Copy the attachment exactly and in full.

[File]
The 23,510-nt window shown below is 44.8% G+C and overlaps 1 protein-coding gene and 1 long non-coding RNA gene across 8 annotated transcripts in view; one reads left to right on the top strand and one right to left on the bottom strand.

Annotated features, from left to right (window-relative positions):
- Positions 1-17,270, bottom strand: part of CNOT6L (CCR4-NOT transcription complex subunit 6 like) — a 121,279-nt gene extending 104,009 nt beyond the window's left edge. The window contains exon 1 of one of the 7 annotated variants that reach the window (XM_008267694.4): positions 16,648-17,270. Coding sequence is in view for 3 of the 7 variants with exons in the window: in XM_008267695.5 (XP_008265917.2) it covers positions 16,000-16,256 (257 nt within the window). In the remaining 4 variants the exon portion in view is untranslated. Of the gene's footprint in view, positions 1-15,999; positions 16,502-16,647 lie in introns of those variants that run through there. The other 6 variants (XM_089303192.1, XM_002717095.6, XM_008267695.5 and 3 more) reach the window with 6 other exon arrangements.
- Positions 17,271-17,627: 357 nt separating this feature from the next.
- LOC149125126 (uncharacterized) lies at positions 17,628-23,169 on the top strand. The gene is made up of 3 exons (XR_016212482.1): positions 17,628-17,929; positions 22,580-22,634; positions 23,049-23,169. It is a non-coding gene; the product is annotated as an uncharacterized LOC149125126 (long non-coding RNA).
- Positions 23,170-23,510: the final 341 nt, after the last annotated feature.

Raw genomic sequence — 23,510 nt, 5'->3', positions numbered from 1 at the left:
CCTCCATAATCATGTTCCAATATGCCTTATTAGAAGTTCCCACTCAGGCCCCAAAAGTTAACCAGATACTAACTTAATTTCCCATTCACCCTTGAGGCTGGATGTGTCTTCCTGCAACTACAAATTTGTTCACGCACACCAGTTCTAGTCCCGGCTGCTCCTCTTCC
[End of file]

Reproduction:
The 23,510-nt window shown below is 44.8% G+C and overlaps 1 protein-coding gene and 1 long non-coding RNA gene across 8 annotated transcripts in view; one reads left to right on the top strand and one right to left on the bottom strand.

Annotated features, from left to right (window-relative positions):
- Positions 1-17,270, bottom strand: part of CNOT6L (CCR4-NOT transcription complex subunit 6 like) — a 121,279-nt gene extending 104,009 nt beyond the window's left edge. The window contains exon 1 of one of the 7 annotated variants that reach the window (XM_008267694.4): positions 16,648-17,270. Coding sequence is in view for 3 of the 7 variants with exons in the window: in XM_008267695.5 (XP_008265917.2) it covers positions 16,000-16,256 (257 nt within the window). In the remaining 4 variants the exon portion in view is untranslated. Of the gene's footprint in view, positions 1-15,999; positions 16,502-16,647 lie in introns of those variants that run through there. The other 6 variants (XM_089303192.1, XM_002717095.6, XM_008267695.5 and 3 more) reach the window with 6 other exon arrangements.
- Positions 17,271-17,627: 357 nt separating this feature from the next.
- LOC149125126 (uncharacterized) lies at positions 17,628-23,169 on the top strand. The gene is made up of 3 exons (XR_016212482.1): positions 17,628-17,929; positions 22,580-22,634; positions 23,049-23,169. It is a non-coding gene; the product is annotated as an uncharacterized LOC149125126 (long non-coding RNA).
- Positions 23,170-23,510: the final 341 nt, after the last annotated feature.

Raw genomic sequence — 23,510 nt, 5'->3', positions numbered from 1 at the left:
CCTCCATAATCATGTTCCAATATGCCTTATTAGAAGTTCCCACTCAGGCCCCAAAAGTTAACCAGATACTAACTTAATTTCCCATTCACCCTTGAGGCTGGATGTGTCTTCCTGCAACTACAAATTTGTTCACGCACACCAGTTCTAGTCCCGGCTGCTCCTCTTCC